Reviewed by GREG KING

Director: Rawson Marshall Thurber

Stars: Dwayne Johnson, Kevin Hart, Danielle Nicolet, Amy Ryan, Aaron Paul, Jason Bateman, Ryan Hansen, Tim Griffin, John Smith, Thomas Kretschmann, Kumail Nanjiani, Melissa McCarthy.
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Yet another formulaic odd couple buddy action comedy, Central Intelligence teams action hero Dwayne Johnson (San Andreas, the Fast & Furious franchise, etc) with motor mouthed comic Kevin Hart (Ride Along, the dire Get Hard, etc), the most annoying and unfunny comic working in mainstream movies at the moment).
It is an odd couple pairing that will remind audiences of the Rush Hour series, in which producers teamed Jackie Chan, a recognised action star of martial arts movies, with Chris Tucker, a motor mouthed and annoying screen presence. The Rush Hour franchise eventually stretched to three installments, each one worse than the preceding one. In movie terms, Central Intelligence is hit and miss, more akin to Rush Hour 3 than classics of this subgenre like 48 Hours, The In-Laws, or the Lethal Weapon series.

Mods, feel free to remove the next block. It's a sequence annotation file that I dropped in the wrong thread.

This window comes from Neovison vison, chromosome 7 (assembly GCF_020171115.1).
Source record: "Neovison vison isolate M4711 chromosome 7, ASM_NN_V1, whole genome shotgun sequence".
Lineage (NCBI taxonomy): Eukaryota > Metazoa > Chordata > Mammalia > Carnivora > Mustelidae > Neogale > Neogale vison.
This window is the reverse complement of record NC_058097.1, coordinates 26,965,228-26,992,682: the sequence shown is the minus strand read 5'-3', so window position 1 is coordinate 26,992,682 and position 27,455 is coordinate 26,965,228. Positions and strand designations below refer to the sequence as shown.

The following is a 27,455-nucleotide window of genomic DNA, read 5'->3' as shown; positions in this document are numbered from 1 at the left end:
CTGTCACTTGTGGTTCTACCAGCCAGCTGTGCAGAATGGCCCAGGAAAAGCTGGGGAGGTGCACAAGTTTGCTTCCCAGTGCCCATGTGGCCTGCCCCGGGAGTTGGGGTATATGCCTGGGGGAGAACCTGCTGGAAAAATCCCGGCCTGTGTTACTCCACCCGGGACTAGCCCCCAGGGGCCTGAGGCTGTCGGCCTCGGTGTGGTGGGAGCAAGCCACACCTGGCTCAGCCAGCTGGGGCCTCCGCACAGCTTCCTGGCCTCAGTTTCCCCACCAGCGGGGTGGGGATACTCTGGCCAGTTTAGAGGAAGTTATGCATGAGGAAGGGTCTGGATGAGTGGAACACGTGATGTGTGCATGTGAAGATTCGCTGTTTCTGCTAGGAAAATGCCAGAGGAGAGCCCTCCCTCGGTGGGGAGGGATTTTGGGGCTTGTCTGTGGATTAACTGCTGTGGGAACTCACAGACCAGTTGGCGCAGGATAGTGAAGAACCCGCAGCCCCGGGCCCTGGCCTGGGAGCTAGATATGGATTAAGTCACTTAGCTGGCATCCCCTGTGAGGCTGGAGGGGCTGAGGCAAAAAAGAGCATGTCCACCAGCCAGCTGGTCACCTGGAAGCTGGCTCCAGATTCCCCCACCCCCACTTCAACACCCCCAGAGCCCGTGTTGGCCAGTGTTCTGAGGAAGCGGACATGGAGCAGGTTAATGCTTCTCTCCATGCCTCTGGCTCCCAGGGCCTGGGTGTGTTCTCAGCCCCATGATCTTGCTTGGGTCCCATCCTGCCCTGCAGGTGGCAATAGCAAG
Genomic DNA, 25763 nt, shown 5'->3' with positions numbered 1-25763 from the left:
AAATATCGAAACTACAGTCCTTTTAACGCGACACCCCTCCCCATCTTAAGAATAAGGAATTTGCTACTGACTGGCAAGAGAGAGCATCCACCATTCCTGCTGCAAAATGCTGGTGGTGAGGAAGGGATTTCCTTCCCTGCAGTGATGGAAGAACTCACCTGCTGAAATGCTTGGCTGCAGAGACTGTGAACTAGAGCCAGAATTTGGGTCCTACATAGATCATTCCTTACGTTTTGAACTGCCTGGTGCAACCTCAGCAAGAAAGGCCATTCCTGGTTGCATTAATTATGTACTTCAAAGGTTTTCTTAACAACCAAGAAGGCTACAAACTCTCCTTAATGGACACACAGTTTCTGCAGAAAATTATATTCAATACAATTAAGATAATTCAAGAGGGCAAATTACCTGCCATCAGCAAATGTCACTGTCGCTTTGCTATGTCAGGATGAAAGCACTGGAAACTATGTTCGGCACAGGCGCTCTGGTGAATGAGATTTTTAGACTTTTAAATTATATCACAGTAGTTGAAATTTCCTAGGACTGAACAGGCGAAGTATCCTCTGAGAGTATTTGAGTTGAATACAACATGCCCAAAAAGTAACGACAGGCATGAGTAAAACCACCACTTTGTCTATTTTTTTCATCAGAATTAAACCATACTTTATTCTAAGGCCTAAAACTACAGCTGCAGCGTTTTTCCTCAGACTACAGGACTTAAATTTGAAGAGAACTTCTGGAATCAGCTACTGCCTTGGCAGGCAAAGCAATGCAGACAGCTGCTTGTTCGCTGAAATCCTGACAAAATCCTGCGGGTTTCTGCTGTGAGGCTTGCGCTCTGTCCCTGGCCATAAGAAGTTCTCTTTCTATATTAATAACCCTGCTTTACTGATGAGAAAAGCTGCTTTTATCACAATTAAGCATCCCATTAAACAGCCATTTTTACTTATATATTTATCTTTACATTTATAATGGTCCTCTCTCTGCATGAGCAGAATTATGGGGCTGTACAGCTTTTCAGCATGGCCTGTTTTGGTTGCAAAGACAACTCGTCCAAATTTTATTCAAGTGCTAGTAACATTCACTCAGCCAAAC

In high school Calvin Joyner was the most popular kid and, in the senior year, was voted most likely to succeed. On the other hand, Robbie Weirdicht (say it aloud to get the full impact) was the overweight loner, constantly bullied and humiliated. Until Calvin showed him an act of kindness.
Cut to twenty years later, and Calvin (played by Hart) has never lived up to his potential. He is an accountant stuck in a dead end job with a high powered firm. He has just been passed over for a promotion. Calvin married his high school sweetheart Maggie (Danielle Nicolet), but their marriage has hit a stormy patch. On the eve of the twentieth reunion of his old high school class, Calvin receives a friend message via Facebook from a person named Bob Stone, who claims to know him from high school. Although he can’t remember Bob, Calvin responds to the request. Before he knows it he is suddenly confronted by Stone (Johnson), who claims to be the former Robbie Weirdicht.